A descriptive cross-sectional study was conducted on patients with chronic mechanical low back pain who attended the rheumatology clinic, National Hospital of Sri Lanka, Colombo. Both male and female patients of Sri Lankan origin with chronic mechanical low back pain aged 20 to 69 years were included in the study based on the severity of disc related degenerative changes in the x-rays of lumbar spine. Low back pain was defined as pain, muscle tension, or stiffness localized below the costal margin and above the inferior gluteal folds, with or without radiating pain to the leg . Low back pain during day time worsening in the latter part of the day due to movements such as bending, lifting, walking, running, standing and sitting were considered as being due to a mechanical cause [28, 29]. Chronicity was defined as pain on most days of the week of at least three months duration . Patients with back pain due to inflammatory causes, visceral origin, systemic infections affecting spine, metabolic bone diseases, fractures in the vertebral column, past surgeries in the spine, and spinal tumours were excluded. Pregnant females and patients who refused to participate in the study were also excluded.
Three hundred and sixty eight patients with chronic mechanical low back pain who attended the rheumatology clinic, National Hospital of Sri Lanka, Colombo from May 2012 to October 2014 underwent lateral x-ray of lumbar spine and x-rays were evaluated by a consultant radiologist blinded to the clinical details of the patients. Disc space narrowing and anterior osteophytes (L1/L2 to L5/S1) were graded and overall LDD was derived using a scoring system defined by Lane et al. 1993 (Fig 1). Each lumbar level was graded from grade 0 to grade 2 LDD . Hundred and twenty patients were selected to undergo MRI scan of the lumbar spine based on following criteria. Patients with grade 2 LDD on lateral x-ray of lumbar spine were further assessed using mid-sagittal MRI scans of the lumbar spine. In addition, age and gender matched patients from other two groups of LDD (grade 0 LDD and grade 1 LDD) were also assessed using MRI scans of the lumbar spine for comparison purposes. The study was carried out in accordance with the Declaration of Helsinki and with the approval of the Ethics Review Committee of the Faculty of Medicine, University of Colombo. Written informed consent was obtained from the eligible patients before recruitment.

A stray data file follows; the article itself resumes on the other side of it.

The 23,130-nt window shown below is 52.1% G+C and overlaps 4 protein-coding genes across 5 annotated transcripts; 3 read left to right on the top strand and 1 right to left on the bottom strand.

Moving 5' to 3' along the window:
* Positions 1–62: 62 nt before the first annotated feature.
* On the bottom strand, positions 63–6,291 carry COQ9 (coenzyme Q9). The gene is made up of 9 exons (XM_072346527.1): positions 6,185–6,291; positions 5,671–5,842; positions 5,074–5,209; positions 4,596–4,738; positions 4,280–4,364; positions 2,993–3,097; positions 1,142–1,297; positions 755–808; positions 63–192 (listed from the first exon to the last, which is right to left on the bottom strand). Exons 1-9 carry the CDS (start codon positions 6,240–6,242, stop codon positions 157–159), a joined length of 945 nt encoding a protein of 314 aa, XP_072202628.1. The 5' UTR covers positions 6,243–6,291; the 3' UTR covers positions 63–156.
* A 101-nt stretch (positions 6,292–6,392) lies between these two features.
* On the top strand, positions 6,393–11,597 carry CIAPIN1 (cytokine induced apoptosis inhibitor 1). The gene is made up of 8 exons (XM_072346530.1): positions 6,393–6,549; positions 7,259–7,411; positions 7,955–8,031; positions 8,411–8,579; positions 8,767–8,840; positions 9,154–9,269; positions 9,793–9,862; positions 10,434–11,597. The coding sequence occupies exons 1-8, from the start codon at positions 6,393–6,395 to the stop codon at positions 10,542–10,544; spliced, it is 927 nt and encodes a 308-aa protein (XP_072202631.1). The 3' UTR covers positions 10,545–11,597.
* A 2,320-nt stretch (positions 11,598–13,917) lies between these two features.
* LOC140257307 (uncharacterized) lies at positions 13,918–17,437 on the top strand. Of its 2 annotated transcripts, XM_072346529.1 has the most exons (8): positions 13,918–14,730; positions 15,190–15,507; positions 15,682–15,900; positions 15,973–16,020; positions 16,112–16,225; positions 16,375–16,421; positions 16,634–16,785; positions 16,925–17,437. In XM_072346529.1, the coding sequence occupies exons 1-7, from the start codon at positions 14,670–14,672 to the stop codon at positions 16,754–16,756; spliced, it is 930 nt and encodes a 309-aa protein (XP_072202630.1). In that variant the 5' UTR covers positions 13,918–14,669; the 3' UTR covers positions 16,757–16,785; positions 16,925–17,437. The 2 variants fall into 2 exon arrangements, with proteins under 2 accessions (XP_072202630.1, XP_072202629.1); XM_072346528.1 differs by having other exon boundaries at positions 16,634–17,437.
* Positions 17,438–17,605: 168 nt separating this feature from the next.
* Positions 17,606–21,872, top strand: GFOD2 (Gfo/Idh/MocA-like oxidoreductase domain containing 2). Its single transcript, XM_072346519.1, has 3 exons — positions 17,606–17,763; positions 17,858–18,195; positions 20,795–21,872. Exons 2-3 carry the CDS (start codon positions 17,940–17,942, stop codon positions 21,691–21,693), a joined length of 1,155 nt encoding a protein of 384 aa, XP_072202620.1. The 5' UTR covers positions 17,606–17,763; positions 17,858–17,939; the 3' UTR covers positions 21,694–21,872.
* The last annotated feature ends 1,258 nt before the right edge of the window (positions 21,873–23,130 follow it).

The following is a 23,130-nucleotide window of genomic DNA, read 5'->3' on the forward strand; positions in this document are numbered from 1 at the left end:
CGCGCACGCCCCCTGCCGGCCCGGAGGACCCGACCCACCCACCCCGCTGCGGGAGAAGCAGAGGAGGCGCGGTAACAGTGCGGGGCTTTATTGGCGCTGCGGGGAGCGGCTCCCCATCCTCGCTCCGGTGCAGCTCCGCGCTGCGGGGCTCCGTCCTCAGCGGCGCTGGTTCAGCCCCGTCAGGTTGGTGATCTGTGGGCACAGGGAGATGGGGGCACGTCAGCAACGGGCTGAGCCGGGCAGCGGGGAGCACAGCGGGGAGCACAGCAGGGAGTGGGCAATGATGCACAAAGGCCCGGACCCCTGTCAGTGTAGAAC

Age, gender and body mass index (BMI) were recorded using a pretested interviewer administered questionnaire and clinical examination. Height (cm) and weight (kg) of the patients were recorded with light clothing and without shoes to the nearest 0.1 cm and 0.1 kg, respectively, and BMI was calculated (kg/m2) . International cut off values were used for categorisation of BMI .